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How should we represent implicit downcast of a parameter default value in kernel? #31548

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stereotype441 opened this Issue Dec 5, 2017 · 2 comments

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@stereotype441
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stereotype441 commented Dec 5, 2017

The following code contains an implicit downcast of a parameter default value:

const List<Object> x = ...;
f({List<int> y: x}) {} // implicit downcast from `List<Object>` to `List<int>`.

Depending on the value of the constant x, this might or might not lead to an error. Note that due to the exisence of fromEnvironment const constructors, the front end doesn't do constant evaluation, so it can't tell whether an error should occur--detecting the error is postponed to runtime (as it is with other implicit downcasts). Currently the front end handles this by generating the following kernel representation:

static const field core::List<core::Object> x = ...;
static method f({core::List<core::int> y = self::x as{TypeError} core::List<core::int>}) → void {}

This seems undesirable, because:

  • compile-time constants are not normally allowed to contain as expressions
  • it seems a little strange that errors involving "constants" would not be detected until runtime
  • it's not clear when the runtime error is expected to occur (should it occur at the time of the call to f? At the time of execution of any method which refers to f? When the program starts?). This makes it hard to write effective tests for this scenario.
@eernstg

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eernstg Dec 6, 2017

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Conceptually, it seems reasonable to expect that the use of x as a default value would be accepted or rejected (depending on the actual value) at compile time. But that notion is a bit blurred: There's "(real) compile time" and "analysis time", and fromEnvironment is not known at analysis time.

Given that constant expressions are intended to denote compile-time constant values, and "compile time" is usually not considered different from "analysis time", couldn't we approximate the strict approach where the actual value is used by evaluating constant expressions in the front end as far as possible? (That is, reverting to the current treatment when something like fromEnvironment is encountered, and otherwise using the actual values).

I suppose this could be valuable in several ways:

  • Developers could inspect compile-time constant values when they are also analysis-time constant, and hence rely on their actual value when reasoning about the program.
  • Checks like the one mentioned in this issue could be performed eagerly in the typical case, and hence errors would arise "properly", during development.
  • The run-time check could in any case be changed to a real compile-time check, because compilation would take place in a situation where fromEnvironment values are actually available.

So I guess the main issue would be "How much work would it take to get there?". ;-)

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eernstg commented Dec 6, 2017

Conceptually, it seems reasonable to expect that the use of x as a default value would be accepted or rejected (depending on the actual value) at compile time. But that notion is a bit blurred: There's "(real) compile time" and "analysis time", and fromEnvironment is not known at analysis time.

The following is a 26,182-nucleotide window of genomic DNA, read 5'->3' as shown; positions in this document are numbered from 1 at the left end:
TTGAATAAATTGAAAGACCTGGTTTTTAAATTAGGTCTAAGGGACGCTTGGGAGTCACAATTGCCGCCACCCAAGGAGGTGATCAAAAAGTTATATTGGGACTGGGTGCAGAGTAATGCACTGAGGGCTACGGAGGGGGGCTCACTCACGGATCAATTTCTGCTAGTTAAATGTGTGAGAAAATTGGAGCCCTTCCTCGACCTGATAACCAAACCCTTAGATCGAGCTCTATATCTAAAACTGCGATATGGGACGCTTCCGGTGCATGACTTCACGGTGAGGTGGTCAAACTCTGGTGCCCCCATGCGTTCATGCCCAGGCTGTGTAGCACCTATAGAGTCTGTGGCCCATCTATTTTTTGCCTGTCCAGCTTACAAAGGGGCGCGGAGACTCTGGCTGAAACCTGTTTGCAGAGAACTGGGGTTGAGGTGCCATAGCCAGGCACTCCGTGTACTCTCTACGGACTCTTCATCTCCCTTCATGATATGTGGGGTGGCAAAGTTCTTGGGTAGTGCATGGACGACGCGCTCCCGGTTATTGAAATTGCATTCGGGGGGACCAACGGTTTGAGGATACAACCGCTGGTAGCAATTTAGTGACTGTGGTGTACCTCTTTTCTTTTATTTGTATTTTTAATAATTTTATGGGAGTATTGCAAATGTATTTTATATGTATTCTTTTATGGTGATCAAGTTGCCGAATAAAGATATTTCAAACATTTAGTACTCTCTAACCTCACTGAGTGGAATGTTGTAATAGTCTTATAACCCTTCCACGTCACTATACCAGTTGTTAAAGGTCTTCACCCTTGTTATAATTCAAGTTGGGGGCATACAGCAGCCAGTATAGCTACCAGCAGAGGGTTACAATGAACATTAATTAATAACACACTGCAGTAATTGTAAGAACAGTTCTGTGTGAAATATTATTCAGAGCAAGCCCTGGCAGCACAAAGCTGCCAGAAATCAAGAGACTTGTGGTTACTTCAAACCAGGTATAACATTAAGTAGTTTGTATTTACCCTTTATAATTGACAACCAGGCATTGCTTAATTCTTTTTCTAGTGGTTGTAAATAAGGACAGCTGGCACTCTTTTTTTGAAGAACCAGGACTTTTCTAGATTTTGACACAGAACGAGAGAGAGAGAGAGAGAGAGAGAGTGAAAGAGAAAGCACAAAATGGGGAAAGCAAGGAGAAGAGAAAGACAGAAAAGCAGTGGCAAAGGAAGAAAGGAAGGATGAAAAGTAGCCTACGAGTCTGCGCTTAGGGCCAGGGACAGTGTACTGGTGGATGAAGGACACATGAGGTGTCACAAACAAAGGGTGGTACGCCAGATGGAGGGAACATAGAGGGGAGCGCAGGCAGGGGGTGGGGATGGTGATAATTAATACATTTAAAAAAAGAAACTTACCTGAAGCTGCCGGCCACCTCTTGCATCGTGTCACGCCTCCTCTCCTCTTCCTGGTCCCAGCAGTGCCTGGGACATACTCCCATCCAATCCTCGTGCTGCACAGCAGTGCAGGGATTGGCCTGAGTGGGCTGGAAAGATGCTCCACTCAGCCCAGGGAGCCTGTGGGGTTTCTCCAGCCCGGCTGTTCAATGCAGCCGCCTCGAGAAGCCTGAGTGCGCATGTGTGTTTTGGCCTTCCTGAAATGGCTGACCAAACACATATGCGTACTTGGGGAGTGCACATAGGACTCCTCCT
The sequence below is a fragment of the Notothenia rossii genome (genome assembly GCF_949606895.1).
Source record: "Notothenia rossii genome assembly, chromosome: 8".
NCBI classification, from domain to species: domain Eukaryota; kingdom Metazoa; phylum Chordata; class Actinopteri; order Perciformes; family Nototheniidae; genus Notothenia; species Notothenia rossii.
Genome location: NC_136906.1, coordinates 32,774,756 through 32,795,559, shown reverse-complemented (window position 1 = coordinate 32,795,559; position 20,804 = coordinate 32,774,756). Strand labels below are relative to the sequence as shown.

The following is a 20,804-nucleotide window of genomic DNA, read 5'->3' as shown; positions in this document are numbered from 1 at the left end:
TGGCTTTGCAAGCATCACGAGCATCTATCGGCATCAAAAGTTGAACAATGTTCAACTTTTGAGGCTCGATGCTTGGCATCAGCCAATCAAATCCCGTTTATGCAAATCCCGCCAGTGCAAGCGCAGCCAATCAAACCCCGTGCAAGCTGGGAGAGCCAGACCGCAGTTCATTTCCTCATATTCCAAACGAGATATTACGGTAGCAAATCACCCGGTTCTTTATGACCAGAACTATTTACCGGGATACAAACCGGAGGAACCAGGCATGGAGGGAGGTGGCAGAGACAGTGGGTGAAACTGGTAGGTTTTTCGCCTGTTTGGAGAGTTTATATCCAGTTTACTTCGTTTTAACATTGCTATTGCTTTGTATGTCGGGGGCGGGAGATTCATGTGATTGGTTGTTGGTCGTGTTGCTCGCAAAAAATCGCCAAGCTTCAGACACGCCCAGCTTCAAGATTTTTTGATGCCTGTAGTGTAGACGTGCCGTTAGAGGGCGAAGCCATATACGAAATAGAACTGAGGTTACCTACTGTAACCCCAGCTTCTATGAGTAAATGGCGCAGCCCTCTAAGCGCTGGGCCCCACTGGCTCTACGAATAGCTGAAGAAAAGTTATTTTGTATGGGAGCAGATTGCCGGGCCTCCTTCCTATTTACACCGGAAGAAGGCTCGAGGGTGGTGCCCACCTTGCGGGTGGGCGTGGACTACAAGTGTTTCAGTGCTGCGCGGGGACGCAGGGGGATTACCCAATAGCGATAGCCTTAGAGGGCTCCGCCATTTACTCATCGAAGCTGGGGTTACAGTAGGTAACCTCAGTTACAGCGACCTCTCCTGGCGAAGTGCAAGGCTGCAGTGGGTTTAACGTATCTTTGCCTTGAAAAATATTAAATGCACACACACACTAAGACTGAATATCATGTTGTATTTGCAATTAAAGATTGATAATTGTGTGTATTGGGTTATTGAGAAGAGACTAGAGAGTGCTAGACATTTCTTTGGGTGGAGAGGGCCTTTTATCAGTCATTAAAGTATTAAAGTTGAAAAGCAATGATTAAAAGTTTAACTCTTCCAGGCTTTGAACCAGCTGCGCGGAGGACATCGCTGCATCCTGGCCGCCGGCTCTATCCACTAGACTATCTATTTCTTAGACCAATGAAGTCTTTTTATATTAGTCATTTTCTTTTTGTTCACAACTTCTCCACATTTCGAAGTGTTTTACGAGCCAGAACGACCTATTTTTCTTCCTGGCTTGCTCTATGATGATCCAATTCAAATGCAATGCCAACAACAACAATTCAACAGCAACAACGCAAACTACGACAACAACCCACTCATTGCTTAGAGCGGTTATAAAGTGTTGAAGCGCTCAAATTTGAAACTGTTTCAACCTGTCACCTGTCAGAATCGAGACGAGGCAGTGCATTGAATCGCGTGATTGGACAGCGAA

Given that constant expressions are intended to denote compile-time constant values, and "compile time" is usually not considered different from "analysis time", couldn't we approximate the strict approach where the actual value is used by evaluating constant expressions in the front end as far as possible? (That is, reverting to the current treatment when something like fromEnvironment is encountered, and otherwise using the actual values).

I suppose this could be valuable in several ways:

  • Developers could inspect compile-time constant values when they are also analysis-time constant, and hence rely on their actual value when reasoning about the program.
  • Checks like the one mentioned in this issue could be performed eagerly in the typical case, and hence errors would arise "properly", during development.
  • The run-time check could in any case be changed to a real compile-time check, because compilation would take place in a situation where fromEnvironment values are actually available.

So I guess the main issue would be "How much work would it take to get there?". ;-)

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kmillikin Dec 14, 2017

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I think this representation is fine, and even desirable:

  • Kernel constant expressions can contain whatever we decide they can (Kernel is not Dart). This should be OK.
  • We should just stop using the term compile-time error and switch to static error. This is a static error.
  • It's not a runtime error. It occurs whenever the back end signals static errors, which the user probably expects to be either before any code is run (AOT), or before this function is entered (JIT).
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kmillikin commented Dec 14, 2017

I think this representation is fine, and even desirable:

  • Kernel constant expressions can contain whatever we decide they can (Kernel is not Dart). This should be OK.
  • We should just stop using the term compile-time error and switch to static error. This is a static error.
  • It's not a runtime error. It occurs whenever the back end signals static errors, which the user probably expects to be either before any code is run (AOT), or before this function is entered (JIT).
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